Although Western writers tend to use the world “play” or “drama” in describing the work of Chikamatsu Monzaemon, some explanation of the word jruri will be helpful in understanding Chikamatsu’s accomplishments, as well as his inevitable limitations. When Chikamatsu began his career, there were no troupes of live actors performing any kind of real dramatic spectacle. Rather, chanters of various sorts of stories, usually historical accounts of the Japanese medieval wars, considerably embellished, began to use musical accompaniment, simple puppets (worked by multiple handlers from below), and scenery to illustrate their accounts. The very name jruri, which defines the genre, is taken from the name of one of those historical embellishments, a fictional princess who supposedly fell in love with Yoshitsune, the celebrated general who died during the civil wars in 1185 and who remained one of the great cultural heroes of the Japanese tradition. During the period prior to Chikamatsu’s ascendancy, various chanters (all of whom wrote their own texts) tried adapting certain features from the elegant medieval N theater in order to give their popular stories more shape and substance. When Takemoto Giday himself decided to commission the young Chikamatsu to compose a text for him to perform, a new tradition was begun, for up until that time, no “playwright” as such had ever been used. This new division of labor helped increase enormously the potential for literary expression.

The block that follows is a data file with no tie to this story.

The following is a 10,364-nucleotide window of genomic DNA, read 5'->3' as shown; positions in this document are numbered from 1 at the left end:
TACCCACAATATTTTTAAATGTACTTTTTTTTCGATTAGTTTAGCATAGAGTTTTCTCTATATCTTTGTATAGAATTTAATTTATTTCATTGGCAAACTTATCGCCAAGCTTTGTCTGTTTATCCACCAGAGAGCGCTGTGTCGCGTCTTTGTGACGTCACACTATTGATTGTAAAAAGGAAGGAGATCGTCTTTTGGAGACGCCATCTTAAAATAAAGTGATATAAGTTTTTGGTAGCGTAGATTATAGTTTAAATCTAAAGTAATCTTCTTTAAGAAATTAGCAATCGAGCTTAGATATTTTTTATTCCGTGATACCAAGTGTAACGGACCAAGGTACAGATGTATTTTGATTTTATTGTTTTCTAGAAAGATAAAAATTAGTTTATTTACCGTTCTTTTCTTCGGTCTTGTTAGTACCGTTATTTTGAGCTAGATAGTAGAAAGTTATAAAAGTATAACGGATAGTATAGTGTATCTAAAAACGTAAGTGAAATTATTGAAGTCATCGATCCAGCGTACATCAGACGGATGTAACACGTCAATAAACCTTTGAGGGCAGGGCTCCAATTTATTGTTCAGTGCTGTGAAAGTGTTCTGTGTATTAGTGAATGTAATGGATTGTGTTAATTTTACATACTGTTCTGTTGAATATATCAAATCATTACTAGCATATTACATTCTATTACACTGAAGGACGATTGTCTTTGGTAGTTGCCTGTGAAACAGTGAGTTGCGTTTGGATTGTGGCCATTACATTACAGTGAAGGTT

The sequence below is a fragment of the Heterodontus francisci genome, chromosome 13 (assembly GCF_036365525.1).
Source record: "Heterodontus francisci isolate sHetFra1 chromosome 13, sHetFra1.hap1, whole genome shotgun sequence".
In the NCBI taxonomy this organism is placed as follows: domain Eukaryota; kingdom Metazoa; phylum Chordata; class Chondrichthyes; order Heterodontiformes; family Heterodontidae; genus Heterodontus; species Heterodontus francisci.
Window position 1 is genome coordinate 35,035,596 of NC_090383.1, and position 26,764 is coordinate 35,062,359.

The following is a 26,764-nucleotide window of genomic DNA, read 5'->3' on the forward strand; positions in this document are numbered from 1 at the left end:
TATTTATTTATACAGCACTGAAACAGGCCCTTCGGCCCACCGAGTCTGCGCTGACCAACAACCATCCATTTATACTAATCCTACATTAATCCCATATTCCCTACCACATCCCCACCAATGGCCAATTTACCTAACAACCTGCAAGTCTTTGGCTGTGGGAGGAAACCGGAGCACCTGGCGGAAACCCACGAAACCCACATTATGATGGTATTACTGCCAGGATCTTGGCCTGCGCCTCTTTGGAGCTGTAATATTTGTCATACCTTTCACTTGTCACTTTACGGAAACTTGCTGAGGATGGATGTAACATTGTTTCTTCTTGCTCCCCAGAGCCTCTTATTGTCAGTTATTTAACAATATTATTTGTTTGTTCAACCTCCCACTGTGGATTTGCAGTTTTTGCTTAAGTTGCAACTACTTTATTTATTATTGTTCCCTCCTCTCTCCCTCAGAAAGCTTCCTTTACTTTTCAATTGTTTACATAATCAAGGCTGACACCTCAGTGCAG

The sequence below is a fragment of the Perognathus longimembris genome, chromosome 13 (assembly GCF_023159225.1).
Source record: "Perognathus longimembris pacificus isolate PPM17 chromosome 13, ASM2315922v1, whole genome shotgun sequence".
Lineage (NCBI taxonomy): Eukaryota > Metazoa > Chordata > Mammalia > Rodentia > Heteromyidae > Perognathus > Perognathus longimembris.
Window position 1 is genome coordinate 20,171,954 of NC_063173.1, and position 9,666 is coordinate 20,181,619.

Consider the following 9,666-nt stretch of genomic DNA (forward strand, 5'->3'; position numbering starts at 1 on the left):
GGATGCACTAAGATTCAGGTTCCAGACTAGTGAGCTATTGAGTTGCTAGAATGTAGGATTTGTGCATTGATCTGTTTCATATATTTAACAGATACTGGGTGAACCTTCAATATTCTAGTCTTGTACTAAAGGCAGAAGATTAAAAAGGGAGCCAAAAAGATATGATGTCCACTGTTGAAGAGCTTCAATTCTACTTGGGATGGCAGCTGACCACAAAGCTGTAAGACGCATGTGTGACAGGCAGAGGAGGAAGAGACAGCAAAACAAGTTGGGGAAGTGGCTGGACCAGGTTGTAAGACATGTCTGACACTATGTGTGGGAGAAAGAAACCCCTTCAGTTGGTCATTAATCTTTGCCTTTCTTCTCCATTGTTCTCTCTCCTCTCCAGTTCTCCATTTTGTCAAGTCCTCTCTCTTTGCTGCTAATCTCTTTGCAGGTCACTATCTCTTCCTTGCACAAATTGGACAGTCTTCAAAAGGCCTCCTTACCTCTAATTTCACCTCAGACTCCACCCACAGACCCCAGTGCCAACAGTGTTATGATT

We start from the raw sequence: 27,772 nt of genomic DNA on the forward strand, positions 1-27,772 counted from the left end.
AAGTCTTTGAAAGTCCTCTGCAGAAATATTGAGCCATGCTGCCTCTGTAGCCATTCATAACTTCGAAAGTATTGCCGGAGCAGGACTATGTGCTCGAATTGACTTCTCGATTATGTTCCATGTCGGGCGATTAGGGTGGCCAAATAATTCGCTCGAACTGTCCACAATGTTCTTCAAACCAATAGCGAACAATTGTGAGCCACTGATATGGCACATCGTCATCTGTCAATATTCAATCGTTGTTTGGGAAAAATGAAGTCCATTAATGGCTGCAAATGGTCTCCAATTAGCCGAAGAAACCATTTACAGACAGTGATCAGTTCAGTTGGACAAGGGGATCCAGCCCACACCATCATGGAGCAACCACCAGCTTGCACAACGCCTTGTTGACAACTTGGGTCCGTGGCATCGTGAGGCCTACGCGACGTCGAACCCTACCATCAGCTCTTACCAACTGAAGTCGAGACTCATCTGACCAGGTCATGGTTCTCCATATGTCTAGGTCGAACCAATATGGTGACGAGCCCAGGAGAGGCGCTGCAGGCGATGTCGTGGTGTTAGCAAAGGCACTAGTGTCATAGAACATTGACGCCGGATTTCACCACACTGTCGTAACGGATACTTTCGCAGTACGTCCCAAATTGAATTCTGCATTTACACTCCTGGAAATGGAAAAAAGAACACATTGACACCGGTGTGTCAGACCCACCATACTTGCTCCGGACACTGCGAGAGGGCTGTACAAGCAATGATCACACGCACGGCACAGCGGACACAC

Reading a translation of a Chikamatsu play, Westerners will find the structure of dialogue plus narrator relatively familiar, yet it must be remembered that in Chikamatsu’s time, one performer chanted all the roles and created all the voices. This bravura aspect of the performance was an important consideration in the planning and organization of the texts and gives jruri a resemblance to Western opera, where certain conventions are also embedded in the text. This is one limitation placed on Chikamatsu’s art, and yet, on the whole, it was one with which he could live comfortably as he was in control of the script. Chikamatsu also experimented at various points in his career with writing for Kabuki actors, theatrical groups that had begun to perform dramas in the large cities. The actors had a tendency to change Chikamatsu’s lines, however, and so he returned to writing for the puppet theater and continued to do so for most of his career. The Kabuki theater , indeed, grew up in the shadow of the jruri puppet theater and imitated its style in many important respects, including the stylization of physical movement. By the middle of the eighteenth century, the Kabuki had become more popular than the jruri; efforts were made in the early nineteenth century to win back audiences to the puppet theater (by then called Bunraku), but the actor’s theater continued in its ascendancy. By that time, the actors often performed Chikamatsu’s dramas as though they had been written for them, but, in fact, virtually all of Chikamatsu’s great works were composed for the puppet stage.